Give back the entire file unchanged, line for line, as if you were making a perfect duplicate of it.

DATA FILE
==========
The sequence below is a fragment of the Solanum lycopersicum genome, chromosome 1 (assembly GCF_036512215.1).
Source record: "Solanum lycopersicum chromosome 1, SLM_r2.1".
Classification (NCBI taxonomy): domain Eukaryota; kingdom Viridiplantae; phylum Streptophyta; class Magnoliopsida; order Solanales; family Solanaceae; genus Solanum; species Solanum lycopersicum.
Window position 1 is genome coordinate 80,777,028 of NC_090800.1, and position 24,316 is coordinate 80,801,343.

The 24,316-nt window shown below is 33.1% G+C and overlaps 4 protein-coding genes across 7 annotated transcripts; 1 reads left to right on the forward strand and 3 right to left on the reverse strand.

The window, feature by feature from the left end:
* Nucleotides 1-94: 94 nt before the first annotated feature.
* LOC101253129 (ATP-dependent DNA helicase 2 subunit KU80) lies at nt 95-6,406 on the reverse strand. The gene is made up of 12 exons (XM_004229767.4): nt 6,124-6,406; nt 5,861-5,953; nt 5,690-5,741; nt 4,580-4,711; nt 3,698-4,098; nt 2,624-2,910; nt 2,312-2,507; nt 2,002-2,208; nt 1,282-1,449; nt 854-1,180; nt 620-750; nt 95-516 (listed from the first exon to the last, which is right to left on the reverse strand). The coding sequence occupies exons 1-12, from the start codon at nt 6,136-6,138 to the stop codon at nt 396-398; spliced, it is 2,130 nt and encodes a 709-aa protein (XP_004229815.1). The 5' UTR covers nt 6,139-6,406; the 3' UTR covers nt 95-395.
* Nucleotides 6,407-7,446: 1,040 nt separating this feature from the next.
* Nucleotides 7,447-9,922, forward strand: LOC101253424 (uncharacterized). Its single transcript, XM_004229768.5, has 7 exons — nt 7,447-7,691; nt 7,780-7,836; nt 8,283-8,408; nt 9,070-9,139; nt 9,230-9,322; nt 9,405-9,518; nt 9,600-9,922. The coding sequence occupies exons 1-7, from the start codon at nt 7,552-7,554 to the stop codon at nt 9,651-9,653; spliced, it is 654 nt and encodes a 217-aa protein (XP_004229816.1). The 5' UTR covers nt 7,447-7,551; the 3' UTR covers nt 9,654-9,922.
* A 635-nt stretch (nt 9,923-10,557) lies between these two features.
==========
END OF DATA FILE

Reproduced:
The sequence below is a fragment of the Solanum lycopersicum genome, chromosome 1 (assembly GCF_036512215.1).
Source record: "Solanum lycopersicum chromosome 1, SLM_r2.1".
Classification (NCBI taxonomy): domain Eukaryota; kingdom Viridiplantae; phylum Streptophyta; class Magnoliopsida; order Solanales; family Solanaceae; genus Solanum; species Solanum lycopersicum.
Window position 1 is genome coordinate 80,777,028 of NC_090800.1, and position 24,316 is coordinate 80,801,343.

The 24,316-nt window shown below is 33.1% G+C and overlaps 4 protein-coding genes across 7 annotated transcripts; 1 reads left to right on the forward strand and 3 right to left on the reverse strand.

The window, feature by feature from the left end:
* Nucleotides 1-94: 94 nt before the first annotated feature.
* LOC101253129 (ATP-dependent DNA helicase 2 subunit KU80) lies at nt 95-6,406 on the reverse strand. The gene is made up of 12 exons (XM_004229767.4): nt 6,124-6,406; nt 5,861-5,953; nt 5,690-5,741; nt 4,580-4,711; nt 3,698-4,098; nt 2,624-2,910; nt 2,312-2,507; nt 2,002-2,208; nt 1,282-1,449; nt 854-1,180; nt 620-750; nt 95-516 (listed from the first exon to the last, which is right to left on the reverse strand). The coding sequence occupies exons 1-12, from the start codon at nt 6,136-6,138 to the stop codon at nt 396-398; spliced, it is 2,130 nt and encodes a 709-aa protein (XP_004229815.1). The 5' UTR covers nt 6,139-6,406; the 3' UTR covers nt 95-395.
* Nucleotides 6,407-7,446: 1,040 nt separating this feature from the next.
* Nucleotides 7,447-9,922, forward strand: LOC101253424 (uncharacterized). Its single transcript, XM_004229768.5, has 7 exons — nt 7,447-7,691; nt 7,780-7,836; nt 8,283-8,408; nt 9,070-9,139; nt 9,230-9,322; nt 9,405-9,518; nt 9,600-9,922. The coding sequence occupies exons 1-7, from the start codon at nt 7,552-7,554 to the stop codon at nt 9,651-9,653; spliced, it is 654 nt and encodes a 217-aa protein (XP_004229816.1). The 5' UTR covers nt 7,447-7,551; the 3' UTR covers nt 9,654-9,922.
* A 635-nt stretch (nt 9,923-10,557) lies between these two features.